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A Rare Early19th Century Hawaiian Dog Tooth Necklace, ‘Lei Niho ‘Ilio’
Ex English Private Collection

The pre-European contact natives of Hawaii were a deeply spiritual people with a powerful belief that during all aspects of their existence they were surrounded by tangible evidence of the various gods they worshipped. Manifesting themselves in earthly forms known as ‘kino lau’, they took the form of multiple animate and inanimate objects in addition to naturally occurring phenomenon such as the weather. Almost everything in life could be associated with a particular individual god. As such their presence in every day life was ceaseless.

This philosophy of supernatural power existing in objects extended to the spirits of ancestors, who once passed, could transcend earthly existence and through their association with special personal possessions were able to guide, protect and help family members through the item, which was often passed through generations, it’s power or ‘mana’, increasing with age.

Dogs were especially important to the early Hawaiians as an important source of meat, the native species known as the ‘poi dog’, now extinct, was believed to have been introduced by ancient Polynesian settlers who, in addition to consuming their flesh, would reputedly raise a puppy along with a baby, creating a close bond between the child and dog who acted as a protector. If the child died the dog would be killed and buried alongside however if the child outlived the dog they would take and wear its teeth as a charm, the dogs faithful spirit enduring through it, continuing it’s protection.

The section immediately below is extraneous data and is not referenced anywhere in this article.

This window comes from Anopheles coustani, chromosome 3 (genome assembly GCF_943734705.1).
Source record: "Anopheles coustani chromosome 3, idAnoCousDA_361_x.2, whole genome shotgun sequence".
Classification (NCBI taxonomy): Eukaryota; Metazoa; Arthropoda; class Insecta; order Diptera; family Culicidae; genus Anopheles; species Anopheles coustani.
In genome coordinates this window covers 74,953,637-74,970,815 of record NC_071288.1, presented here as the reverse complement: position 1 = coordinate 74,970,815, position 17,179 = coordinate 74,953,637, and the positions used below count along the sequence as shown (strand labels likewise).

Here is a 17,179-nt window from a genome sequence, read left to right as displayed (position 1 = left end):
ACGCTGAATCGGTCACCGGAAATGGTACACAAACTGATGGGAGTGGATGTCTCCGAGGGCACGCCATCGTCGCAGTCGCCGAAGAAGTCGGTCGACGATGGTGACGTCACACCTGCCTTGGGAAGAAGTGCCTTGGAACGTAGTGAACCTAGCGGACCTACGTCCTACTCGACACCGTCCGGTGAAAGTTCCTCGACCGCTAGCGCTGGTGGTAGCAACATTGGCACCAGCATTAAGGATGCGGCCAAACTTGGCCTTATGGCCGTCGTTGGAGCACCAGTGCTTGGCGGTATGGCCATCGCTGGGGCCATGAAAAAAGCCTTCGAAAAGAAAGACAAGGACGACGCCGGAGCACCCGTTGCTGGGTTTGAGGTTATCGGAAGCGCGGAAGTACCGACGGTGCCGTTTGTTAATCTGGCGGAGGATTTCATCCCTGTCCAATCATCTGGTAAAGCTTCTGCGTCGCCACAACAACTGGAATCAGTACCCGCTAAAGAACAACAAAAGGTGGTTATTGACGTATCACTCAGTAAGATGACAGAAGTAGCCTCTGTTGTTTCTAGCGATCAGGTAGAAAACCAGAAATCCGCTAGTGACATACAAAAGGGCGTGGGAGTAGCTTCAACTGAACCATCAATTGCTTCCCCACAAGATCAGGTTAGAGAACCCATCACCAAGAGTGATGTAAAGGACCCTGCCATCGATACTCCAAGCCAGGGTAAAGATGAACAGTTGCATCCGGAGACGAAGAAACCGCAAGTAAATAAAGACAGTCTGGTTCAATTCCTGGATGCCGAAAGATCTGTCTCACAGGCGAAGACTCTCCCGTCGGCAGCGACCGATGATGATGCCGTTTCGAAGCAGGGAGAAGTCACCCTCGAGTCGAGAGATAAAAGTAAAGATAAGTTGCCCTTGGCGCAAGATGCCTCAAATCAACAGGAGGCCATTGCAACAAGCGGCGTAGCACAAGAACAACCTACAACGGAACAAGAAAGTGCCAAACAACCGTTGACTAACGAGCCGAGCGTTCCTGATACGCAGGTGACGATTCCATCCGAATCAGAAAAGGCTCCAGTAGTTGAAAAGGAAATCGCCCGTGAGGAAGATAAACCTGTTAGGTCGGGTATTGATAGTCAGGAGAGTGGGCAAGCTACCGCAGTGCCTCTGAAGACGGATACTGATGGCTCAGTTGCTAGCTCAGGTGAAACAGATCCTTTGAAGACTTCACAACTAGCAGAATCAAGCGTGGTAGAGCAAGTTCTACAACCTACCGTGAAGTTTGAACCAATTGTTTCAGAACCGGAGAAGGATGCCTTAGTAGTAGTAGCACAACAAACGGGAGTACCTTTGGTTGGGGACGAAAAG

The use of dog teeth as adornment was not however restricted to this purpose as they were an important component of various ‘hula’ implements, numbering in their hundreds, the teeth were attached to a fibre foundation panel forming the traditional leg ornament, (‘Kup’e niho ‘ilio’), worn by the dancers, as well as necklaces and bracelets, the stunning sound created by the action of the teeth knocking together accompanying the movements of the dancer.

The European settlers distain and discouragement of the use of the dogs for food gradually impacted the availability of teeth. By the mid 19th Century pressure was also being exerted on the Hawaiian natives to ban the ‘hula’ altogether, which was regarded as a heathen dance. Artefacts belonging to the native Hawaiians and their way of life were eagerly sought by sailors and visitors returning home as souvenirs or by missionaries as trophies attesting their successes in subjugation.

This superb necklace consists of seventy two beautifully patinated canine teeth, the perforations have been created through the root of each tooth by carefully drilling approximately half way through from either side, minimising the risk of damage and resulting in an hour glass shaped perforation. It remarkably retains its original, fine and intricately woven fibre cord. The method of creation, choice of materials and quality of workmanship perhaps contradicting some suggestions that necklaces were only intended as temporary means of gathering the teeth, intended for eventual use in creation of, kup’e niho ‘ilio’.

Dimensions (Approximate)

Diameter: 15.5cm (Inner Circle),  Diameter: 22.5cm (Outer circle),  Length: 3.5cm (Teeth)